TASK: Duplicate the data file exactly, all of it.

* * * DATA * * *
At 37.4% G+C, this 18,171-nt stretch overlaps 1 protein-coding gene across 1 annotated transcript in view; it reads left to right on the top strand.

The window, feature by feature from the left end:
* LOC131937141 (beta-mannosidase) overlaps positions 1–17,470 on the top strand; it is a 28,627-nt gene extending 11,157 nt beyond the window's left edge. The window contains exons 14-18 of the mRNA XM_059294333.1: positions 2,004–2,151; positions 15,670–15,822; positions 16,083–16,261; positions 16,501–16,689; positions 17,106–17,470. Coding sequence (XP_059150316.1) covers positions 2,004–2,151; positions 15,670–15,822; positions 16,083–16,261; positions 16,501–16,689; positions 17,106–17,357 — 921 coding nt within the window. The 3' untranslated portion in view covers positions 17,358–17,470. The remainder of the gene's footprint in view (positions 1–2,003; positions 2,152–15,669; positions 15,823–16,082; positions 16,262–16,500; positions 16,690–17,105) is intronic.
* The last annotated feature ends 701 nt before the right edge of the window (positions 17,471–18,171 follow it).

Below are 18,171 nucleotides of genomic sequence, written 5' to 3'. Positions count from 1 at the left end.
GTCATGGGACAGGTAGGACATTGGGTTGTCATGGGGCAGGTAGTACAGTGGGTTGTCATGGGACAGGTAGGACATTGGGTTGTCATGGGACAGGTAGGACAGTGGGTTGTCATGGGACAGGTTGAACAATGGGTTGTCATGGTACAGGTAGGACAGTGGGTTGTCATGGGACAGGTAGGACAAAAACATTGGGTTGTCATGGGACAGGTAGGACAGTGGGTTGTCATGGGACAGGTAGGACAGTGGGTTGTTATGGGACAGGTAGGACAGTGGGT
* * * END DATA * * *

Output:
At 37.4% G+C, this 18,171-nt stretch overlaps 1 protein-coding gene across 1 annotated transcript in view; it reads left to right on the top strand.

The window, feature by feature from the left end:
* LOC131937141 (beta-mannosidase) overlaps positions 1–17,470 on the top strand; it is a 28,627-nt gene extending 11,157 nt beyond the window's left edge. The window contains exons 14-18 of the mRNA XM_059294333.1: positions 2,004–2,151; positions 15,670–15,822; positions 16,083–16,261; positions 16,501–16,689; positions 17,106–17,470. Coding sequence (XP_059150316.1) covers positions 2,004–2,151; positions 15,670–15,822; positions 16,083–16,261; positions 16,501–16,689; positions 17,106–17,357 — 921 coding nt within the window. The 3' untranslated portion in view covers positions 17,358–17,470. The remainder of the gene's footprint in view (positions 1–2,003; positions 2,152–15,669; positions 15,823–16,082; positions 16,262–16,500; positions 16,690–17,105) is intronic.
* The last annotated feature ends 701 nt before the right edge of the window (positions 17,471–18,171 follow it).

Below are 18,171 nucleotides of genomic sequence, written 5' to 3'. Positions count from 1 at the left end.
GTCATGGGACAGGTAGGACATTGGGTTGTCATGGGGCAGGTAGTACAGTGGGTTGTCATGGGACAGGTAGGACATTGGGTTGTCATGGGACAGGTAGGACAGTGGGTTGTCATGGGACAGGTTGAACAATGGGTTGTCATGGTACAGGTAGGACAGTGGGTTGTCATGGGACAGGTAGGACAAAAACATTGGGTTGTCATGGGACAGGTAGGACAGTGGGTTGTCATGGGACAGGTAGGACAGTGGGTTGTTATGGGACAGGTAGGACAGTGGGT